### ASA 125th Meeting Ottawa 1993 May

## 2aPA2. Experimental observation of bending wave localization.

**George Cody
**

**
Ling Ye
**

**
Minyai Zhou
**

**
Ping Sheng
**

**
**
*Exxon Res. & Eng. Co., Rte. 22 East, Annadale, NJ 08801
*

*
*
**Andrew N. Norris
**

**
**
*Rutgers University, Piscataway, NJ 08855
*

*
*
Localization of bending waves has been observed for the first time for
two-dimensional (2D) acoustic wave propagation in an inhomogeneous composite
system consisting of a steel plate decorated with two sets of randomly attached
Lucite blocks. A significant experimental feature of the localized modes is an
exponentially decay of the mode intensity from their peaked centers, with a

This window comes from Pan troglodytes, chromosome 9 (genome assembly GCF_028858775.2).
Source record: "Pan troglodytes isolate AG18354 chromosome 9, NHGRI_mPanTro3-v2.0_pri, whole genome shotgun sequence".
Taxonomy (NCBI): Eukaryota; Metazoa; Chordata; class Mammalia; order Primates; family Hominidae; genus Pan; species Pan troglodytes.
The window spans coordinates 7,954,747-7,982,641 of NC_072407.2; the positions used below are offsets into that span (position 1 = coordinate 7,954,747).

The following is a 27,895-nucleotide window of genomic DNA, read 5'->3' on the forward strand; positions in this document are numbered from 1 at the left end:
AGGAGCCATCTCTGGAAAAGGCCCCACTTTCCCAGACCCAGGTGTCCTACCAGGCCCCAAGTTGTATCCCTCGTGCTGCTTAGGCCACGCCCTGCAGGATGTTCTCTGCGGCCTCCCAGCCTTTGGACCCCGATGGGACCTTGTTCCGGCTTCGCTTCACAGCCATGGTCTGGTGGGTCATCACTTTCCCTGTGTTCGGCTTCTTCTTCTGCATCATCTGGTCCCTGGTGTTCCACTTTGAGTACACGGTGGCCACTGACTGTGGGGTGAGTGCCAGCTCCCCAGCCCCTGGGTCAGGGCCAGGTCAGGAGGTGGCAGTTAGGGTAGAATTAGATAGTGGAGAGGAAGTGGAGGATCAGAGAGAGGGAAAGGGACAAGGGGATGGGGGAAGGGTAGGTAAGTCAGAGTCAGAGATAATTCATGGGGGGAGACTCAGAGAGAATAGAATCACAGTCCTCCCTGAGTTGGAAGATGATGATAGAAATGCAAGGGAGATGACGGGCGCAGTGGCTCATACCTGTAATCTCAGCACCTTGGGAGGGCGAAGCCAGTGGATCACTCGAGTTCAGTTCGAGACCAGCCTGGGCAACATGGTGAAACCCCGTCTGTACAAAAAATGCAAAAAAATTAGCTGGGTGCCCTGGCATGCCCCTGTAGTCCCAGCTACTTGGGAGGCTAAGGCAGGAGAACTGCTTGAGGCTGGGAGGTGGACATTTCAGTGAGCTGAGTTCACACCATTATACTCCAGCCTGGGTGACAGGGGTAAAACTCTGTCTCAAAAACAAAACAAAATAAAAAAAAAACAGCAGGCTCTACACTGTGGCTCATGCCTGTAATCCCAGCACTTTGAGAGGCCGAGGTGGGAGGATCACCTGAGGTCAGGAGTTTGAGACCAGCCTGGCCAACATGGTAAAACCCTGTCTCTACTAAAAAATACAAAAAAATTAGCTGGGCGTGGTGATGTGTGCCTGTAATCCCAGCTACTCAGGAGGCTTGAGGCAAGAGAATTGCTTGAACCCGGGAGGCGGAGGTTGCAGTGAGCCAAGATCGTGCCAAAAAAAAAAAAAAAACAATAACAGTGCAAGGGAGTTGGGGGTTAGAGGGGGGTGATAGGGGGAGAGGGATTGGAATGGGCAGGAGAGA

decay length that increases as (f[sub 0]-f)[sup -1] when the mode frequency f
approaches a quasimobility edge f[sub 0]. The minimum attenuation length is of
the order of a block diagonal and is about 40% of the banding wave's
wavelength. The experimental data, as well as results of finite-element
calculations, identify the source of the localization phenomenon as strong
scattering of the bending wave by shear and flexural resonances of the Lucite
blocks. This result supports theoretical predictions that resonant scattering
enhances localization [cf. Scattering and Localization of Classical Waves in
Random Media, edited by P. Sheng (World Scientific, Singapore, 1990)]. Recent
experiments on acoustic wave propagation in rough composite steel/refractory
walls also exhibit exponential localization at frequencies corresponding to 3-D
propagation. The experimental data suggest that a composite plate is a unique
vehicle for the study of classical localization: at low frequencies, in 2-D
and, at higher frequencies, in 3-D. The generic nature of the localization
phenomenon suggests its application as a tunable attenuation mechanism for
bending waves